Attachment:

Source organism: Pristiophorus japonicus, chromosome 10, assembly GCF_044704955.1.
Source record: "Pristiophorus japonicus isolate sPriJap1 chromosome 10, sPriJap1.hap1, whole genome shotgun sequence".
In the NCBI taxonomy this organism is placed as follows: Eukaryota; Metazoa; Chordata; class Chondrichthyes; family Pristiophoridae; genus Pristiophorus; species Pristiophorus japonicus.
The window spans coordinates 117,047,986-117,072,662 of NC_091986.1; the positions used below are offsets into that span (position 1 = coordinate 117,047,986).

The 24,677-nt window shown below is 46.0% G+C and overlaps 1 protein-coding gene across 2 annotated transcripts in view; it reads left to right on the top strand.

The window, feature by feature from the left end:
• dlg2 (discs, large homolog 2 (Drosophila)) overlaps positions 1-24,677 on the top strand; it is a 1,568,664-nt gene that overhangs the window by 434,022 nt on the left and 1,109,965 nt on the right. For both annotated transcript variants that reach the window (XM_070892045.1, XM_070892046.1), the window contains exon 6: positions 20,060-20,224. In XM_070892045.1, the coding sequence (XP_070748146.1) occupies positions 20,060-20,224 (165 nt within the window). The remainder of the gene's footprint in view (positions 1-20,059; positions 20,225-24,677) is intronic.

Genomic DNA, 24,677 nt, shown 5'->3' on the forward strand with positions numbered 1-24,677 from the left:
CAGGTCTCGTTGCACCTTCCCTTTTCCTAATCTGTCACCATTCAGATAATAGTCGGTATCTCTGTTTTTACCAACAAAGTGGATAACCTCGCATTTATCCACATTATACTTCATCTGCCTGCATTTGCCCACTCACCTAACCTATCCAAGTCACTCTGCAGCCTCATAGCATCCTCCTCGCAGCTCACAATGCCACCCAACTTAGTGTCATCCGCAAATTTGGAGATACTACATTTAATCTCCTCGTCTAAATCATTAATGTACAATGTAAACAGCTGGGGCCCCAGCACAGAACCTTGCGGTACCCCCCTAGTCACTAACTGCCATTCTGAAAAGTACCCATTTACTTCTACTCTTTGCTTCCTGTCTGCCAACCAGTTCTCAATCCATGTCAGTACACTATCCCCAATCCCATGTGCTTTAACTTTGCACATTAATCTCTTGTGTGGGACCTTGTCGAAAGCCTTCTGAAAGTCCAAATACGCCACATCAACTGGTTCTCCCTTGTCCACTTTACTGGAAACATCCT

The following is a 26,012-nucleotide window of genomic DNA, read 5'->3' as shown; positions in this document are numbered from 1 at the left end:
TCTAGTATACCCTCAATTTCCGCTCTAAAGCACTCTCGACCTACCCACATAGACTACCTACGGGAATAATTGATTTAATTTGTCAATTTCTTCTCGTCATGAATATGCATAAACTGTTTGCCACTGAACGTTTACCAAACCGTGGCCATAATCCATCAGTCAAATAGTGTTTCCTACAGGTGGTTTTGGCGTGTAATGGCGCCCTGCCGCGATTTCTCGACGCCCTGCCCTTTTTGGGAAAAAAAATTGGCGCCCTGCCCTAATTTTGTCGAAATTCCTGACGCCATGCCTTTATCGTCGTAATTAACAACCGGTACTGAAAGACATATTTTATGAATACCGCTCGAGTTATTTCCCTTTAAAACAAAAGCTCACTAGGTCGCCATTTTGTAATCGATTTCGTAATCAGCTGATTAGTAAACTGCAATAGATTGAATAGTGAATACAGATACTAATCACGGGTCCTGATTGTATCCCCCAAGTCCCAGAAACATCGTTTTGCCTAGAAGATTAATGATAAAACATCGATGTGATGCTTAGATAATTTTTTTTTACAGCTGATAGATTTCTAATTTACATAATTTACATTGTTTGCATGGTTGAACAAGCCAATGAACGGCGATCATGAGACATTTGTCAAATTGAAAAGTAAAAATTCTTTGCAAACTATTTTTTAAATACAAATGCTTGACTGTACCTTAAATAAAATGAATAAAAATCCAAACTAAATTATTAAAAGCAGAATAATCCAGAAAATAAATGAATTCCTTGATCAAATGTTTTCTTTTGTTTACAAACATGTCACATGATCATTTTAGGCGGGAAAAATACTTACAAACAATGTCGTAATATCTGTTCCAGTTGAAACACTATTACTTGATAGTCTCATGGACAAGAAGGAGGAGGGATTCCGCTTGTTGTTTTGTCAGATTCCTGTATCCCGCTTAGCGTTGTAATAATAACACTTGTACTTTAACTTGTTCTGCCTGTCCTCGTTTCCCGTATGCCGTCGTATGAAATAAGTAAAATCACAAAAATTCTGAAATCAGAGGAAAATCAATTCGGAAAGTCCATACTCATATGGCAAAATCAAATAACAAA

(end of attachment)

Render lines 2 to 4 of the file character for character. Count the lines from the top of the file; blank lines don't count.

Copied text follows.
Source record: "Pristiophorus japonicus isolate sPriJap1 chromosome 10, sPriJap1.hap1, whole genome shotgun sequence".
In the NCBI taxonomy this organism is placed as follows: Eukaryota; Metazoa; Chordata; class Chondrichthyes; family Pristiophoridae; genus Pristiophorus; species Pristiophorus japonicus.
The window spans coordinates 117,047,986-117,072,662 of NC_091986.1; the positions used below are offsets into that span (position 1 = coordinate 117,047,986).